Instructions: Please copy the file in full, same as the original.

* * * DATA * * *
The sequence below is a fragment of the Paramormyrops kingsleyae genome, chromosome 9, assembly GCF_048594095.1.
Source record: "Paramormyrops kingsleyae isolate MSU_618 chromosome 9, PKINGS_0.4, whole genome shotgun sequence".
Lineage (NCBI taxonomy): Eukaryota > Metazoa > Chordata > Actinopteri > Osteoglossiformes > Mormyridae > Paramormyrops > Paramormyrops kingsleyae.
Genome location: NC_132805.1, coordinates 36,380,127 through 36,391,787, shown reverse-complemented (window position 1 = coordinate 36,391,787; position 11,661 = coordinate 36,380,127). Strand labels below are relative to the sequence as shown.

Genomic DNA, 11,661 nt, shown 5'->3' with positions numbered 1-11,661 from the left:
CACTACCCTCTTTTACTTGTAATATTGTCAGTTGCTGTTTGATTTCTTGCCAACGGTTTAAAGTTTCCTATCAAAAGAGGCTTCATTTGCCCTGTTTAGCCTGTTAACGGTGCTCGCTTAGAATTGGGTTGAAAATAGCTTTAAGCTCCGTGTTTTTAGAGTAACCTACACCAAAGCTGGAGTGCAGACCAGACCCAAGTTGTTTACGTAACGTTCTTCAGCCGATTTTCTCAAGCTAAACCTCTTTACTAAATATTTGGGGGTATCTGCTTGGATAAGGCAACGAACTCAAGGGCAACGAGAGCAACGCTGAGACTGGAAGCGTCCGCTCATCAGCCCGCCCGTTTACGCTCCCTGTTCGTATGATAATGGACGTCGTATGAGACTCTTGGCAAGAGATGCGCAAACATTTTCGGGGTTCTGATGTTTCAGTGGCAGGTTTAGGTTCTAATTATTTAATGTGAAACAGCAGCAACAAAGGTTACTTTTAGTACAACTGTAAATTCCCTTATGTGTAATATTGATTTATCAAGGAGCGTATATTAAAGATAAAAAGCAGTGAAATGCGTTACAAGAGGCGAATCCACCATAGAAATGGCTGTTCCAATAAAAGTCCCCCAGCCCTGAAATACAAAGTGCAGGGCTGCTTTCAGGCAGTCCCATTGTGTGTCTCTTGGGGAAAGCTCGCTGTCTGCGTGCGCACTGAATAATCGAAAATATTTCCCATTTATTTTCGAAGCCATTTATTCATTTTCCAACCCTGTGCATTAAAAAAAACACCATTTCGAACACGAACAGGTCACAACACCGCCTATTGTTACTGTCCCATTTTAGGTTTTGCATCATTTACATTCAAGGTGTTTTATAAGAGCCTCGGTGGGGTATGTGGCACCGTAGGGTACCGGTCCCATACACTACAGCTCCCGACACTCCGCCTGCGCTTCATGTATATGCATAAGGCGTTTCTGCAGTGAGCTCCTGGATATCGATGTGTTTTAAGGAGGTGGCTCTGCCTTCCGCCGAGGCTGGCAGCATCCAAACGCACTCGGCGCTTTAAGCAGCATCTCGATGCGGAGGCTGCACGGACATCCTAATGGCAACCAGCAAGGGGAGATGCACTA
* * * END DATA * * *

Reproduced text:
The sequence below is a fragment of the Paramormyrops kingsleyae genome, chromosome 9, assembly GCF_048594095.1.
Source record: "Paramormyrops kingsleyae isolate MSU_618 chromosome 9, PKINGS_0.4, whole genome shotgun sequence".
Lineage (NCBI taxonomy): Eukaryota > Metazoa > Chordata > Actinopteri > Osteoglossiformes > Mormyridae > Paramormyrops > Paramormyrops kingsleyae.
Genome location: NC_132805.1, coordinates 36,380,127 through 36,391,787, shown reverse-complemented (window position 1 = coordinate 36,391,787; position 11,661 = coordinate 36,380,127). Strand labels below are relative to the sequence as shown.

Genomic DNA, 11,661 nt, shown 5'->3' with positions numbered 1-11,661 from the left:
CACTACCCTCTTTTACTTGTAATATTGTCAGTTGCTGTTTGATTTCTTGCCAACGGTTTAAAGTTTCCTATCAAAAGAGGCTTCATTTGCCCTGTTTAGCCTGTTAACGGTGCTCGCTTAGAATTGGGTTGAAAATAGCTTTAAGCTCCGTGTTTTTAGAGTAACCTACACCAAAGCTGGAGTGCAGACCAGACCCAAGTTGTTTACGTAACGTTCTTCAGCCGATTTTCTCAAGCTAAACCTCTTTACTAAATATTTGGGGGTATCTGCTTGGATAAGGCAACGAACTCAAGGGCAACGAGAGCAACGCTGAGACTGGAAGCGTCCGCTCATCAGCCCGCCCGTTTACGCTCCCTGTTCGTATGATAATGGACGTCGTATGAGACTCTTGGCAAGAGATGCGCAAACATTTTCGGGGTTCTGATGTTTCAGTGGCAGGTTTAGGTTCTAATTATTTAATGTGAAACAGCAGCAACAAAGGTTACTTTTAGTACAACTGTAAATTCCCTTATGTGTAATATTGATTTATCAAGGAGCGTATATTAAAGATAAAAAGCAGTGAAATGCGTTACAAGAGGCGAATCCACCATAGAAATGGCTGTTCCAATAAAAGTCCCCCAGCCCTGAAATACAAAGTGCAGGGCTGCTTTCAGGCAGTCCCATTGTGTGTCTCTTGGGGAAAGCTCGCTGTCTGCGTGCGCACTGAATAATCGAAAATATTTCCCATTTATTTTCGAAGCCATTTATTCATTTTCCAACCCTGTGCATTAAAAAAAACACCATTTCGAACACGAACAGGTCACAACACCGCCTATTGTTACTGTCCCATTTTAGGTTTTGCATCATTTACATTCAAGGTGTTTTATAAGAGCCTCGGTGGGGTATGTGGCACCGTAGGGTACCGGTCCCATACACTACAGCTCCCGACACTCCGCCTGCGCTTCATGTATATGCATAAGGCGTTTCTGCAGTGAGCTCCTGGATATCGATGTGTTTTAAGGAGGTGGCTCTGCCTTCCGCCGAGGCTGGCAGCATCCAAACGCACTCGGCGCTTTAAGCAGCATCTCGATGCGGAGGCTGCACGGACATCCTAATGGCAACCAGCAAGGGGAGATGCACTA